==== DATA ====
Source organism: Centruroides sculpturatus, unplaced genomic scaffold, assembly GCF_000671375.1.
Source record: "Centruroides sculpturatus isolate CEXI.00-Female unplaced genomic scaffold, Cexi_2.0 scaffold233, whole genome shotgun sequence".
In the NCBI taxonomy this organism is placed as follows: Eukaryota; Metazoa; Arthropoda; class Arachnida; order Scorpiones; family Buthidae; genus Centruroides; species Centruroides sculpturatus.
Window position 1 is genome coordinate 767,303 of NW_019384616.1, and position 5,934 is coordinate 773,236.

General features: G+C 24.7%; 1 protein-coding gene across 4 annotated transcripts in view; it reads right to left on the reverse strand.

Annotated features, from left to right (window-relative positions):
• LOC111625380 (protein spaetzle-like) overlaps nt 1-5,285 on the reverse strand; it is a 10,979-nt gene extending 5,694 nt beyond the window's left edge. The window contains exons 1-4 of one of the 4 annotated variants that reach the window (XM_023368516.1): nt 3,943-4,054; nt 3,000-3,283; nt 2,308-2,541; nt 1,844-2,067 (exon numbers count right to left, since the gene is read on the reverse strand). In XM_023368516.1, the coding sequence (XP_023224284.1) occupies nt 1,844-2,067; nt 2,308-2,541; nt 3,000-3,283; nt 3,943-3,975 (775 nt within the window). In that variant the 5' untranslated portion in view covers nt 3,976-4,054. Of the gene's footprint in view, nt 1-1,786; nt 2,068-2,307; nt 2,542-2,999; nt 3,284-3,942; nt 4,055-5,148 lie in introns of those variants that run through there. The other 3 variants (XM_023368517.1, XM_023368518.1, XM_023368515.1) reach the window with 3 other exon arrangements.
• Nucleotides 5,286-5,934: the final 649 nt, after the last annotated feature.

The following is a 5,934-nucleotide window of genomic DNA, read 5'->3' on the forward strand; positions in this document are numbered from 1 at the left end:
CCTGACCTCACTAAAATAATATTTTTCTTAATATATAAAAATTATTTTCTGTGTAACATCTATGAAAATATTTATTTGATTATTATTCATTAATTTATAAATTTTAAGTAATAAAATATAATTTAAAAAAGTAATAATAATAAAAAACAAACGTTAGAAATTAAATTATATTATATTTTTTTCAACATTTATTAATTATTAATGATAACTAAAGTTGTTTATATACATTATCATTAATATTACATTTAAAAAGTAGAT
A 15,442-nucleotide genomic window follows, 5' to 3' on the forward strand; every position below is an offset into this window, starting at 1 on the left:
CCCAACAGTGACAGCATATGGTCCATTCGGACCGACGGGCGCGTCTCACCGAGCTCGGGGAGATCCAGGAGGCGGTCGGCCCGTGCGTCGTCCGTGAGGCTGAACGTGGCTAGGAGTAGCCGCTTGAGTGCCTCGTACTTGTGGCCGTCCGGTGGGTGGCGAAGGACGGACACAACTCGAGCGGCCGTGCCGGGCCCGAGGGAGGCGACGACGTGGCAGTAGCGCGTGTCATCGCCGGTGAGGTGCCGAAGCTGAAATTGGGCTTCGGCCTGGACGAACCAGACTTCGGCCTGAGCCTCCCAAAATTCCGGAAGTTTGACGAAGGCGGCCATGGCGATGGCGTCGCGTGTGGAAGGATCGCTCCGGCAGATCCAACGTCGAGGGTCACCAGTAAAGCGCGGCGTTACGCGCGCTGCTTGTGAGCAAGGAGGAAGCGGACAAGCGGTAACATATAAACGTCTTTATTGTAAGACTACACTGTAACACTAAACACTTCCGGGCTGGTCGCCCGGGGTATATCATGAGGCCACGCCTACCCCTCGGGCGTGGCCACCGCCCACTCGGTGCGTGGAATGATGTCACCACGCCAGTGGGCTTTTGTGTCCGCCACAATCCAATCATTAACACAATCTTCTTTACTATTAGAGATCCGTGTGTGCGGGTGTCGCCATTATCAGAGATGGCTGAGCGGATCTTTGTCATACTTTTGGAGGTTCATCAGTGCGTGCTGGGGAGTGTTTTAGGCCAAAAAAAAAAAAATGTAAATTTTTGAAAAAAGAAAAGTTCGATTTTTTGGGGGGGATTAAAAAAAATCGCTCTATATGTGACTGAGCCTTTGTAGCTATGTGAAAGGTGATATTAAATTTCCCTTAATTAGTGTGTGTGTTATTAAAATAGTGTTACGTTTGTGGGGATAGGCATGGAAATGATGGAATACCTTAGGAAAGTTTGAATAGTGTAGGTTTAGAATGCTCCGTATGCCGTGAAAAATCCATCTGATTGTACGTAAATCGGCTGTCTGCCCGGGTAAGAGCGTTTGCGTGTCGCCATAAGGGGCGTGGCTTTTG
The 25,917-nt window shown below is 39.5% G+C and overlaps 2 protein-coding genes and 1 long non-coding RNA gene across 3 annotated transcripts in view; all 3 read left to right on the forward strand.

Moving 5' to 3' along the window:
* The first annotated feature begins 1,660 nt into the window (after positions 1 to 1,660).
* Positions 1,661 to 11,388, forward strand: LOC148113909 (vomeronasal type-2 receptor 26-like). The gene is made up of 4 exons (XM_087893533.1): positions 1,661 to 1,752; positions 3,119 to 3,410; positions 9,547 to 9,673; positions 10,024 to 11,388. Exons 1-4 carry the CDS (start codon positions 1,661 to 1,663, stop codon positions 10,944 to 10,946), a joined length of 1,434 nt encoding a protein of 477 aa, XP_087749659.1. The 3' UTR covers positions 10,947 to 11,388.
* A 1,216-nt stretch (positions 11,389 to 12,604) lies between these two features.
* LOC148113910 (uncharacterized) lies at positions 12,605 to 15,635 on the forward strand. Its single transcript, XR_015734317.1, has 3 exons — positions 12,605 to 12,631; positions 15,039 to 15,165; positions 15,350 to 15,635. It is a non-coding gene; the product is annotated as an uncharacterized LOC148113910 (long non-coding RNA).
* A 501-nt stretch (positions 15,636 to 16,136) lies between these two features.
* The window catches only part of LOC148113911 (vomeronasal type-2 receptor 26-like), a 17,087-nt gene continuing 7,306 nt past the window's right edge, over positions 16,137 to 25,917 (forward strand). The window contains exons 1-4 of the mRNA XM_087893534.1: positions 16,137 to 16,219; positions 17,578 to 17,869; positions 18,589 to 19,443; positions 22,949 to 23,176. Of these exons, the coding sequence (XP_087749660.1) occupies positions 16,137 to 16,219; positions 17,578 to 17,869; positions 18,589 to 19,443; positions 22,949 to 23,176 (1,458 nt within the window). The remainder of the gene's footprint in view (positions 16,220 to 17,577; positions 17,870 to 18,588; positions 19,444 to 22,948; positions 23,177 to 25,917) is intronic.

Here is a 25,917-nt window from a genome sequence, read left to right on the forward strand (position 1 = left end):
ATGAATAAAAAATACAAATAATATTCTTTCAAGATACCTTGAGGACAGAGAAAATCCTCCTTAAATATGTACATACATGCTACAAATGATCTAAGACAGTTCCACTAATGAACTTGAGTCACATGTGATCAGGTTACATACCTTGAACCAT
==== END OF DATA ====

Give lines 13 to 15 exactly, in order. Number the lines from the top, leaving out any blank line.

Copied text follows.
The 25,917-nt window shown below is 39.5% G+C and overlaps 2 protein-coding genes and 1 long non-coding RNA gene across 3 annotated transcripts in view; all 3 read left to right on the forward strand.

Moving 5' to 3' along the window:
* The first annotated feature begins 1,660 nt into the window (after positions 1 to 1,660).